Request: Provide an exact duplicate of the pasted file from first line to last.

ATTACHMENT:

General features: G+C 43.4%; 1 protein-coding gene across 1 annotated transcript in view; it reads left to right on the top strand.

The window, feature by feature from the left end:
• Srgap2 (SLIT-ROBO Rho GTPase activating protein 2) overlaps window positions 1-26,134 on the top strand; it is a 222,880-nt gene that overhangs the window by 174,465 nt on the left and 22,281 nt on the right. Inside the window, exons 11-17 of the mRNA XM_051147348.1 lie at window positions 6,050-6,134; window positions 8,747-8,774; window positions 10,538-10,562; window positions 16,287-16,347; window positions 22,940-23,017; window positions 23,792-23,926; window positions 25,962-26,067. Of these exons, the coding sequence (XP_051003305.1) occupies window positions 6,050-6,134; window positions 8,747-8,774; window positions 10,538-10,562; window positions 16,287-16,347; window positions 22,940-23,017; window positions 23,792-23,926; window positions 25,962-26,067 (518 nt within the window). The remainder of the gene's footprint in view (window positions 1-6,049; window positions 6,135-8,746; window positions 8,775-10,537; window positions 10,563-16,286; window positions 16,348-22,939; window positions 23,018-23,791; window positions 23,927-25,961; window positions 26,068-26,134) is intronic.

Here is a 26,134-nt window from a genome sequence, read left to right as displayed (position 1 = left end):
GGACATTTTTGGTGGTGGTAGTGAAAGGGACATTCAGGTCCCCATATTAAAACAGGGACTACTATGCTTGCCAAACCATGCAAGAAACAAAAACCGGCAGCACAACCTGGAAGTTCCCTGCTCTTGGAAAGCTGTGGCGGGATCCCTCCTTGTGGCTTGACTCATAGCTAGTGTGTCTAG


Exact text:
General features: G+C 43.4%; 1 protein-coding gene across 1 annotated transcript in view; it reads left to right on the top strand.

The window, feature by feature from the left end:
• Srgap2 (SLIT-ROBO Rho GTPase activating protein 2) overlaps window positions 1-26,134 on the top strand; it is a 222,880-nt gene that overhangs the window by 174,465 nt on the left and 22,281 nt on the right. Inside the window, exons 11-17 of the mRNA XM_051147348.1 lie at window positions 6,050-6,134; window positions 8,747-8,774; window positions 10,538-10,562; window positions 16,287-16,347; window positions 22,940-23,017; window positions 23,792-23,926; window positions 25,962-26,067. Of these exons, the coding sequence (XP_051003305.1) occupies window positions 6,050-6,134; window positions 8,747-8,774; window positions 10,538-10,562; window positions 16,287-16,347; window positions 22,940-23,017; window positions 23,792-23,926; window positions 25,962-26,067 (518 nt within the window). The remainder of the gene's footprint in view (window positions 1-6,049; window positions 6,135-8,746; window positions 8,775-10,537; window positions 10,563-16,286; window positions 16,348-22,939; window positions 23,018-23,791; window positions 23,927-25,961; window positions 26,068-26,134) is intronic.

Here is a 26,134-nt window from a genome sequence, read left to right as displayed (position 1 = left end):
GGACATTTTTGGTGGTGGTAGTGAAAGGGACATTCAGGTCCCCATATTAAAACAGGGACTACTATGCTTGCCAAACCATGCAAGAAACAAAAACCGGCAGCACAACCTGGAAGTTCCCTGCTCTTGGAAAGCTGTGGCGGGATCCCTCCTTGTGGCTTGACTCATAGCTAGTGTGTCTAG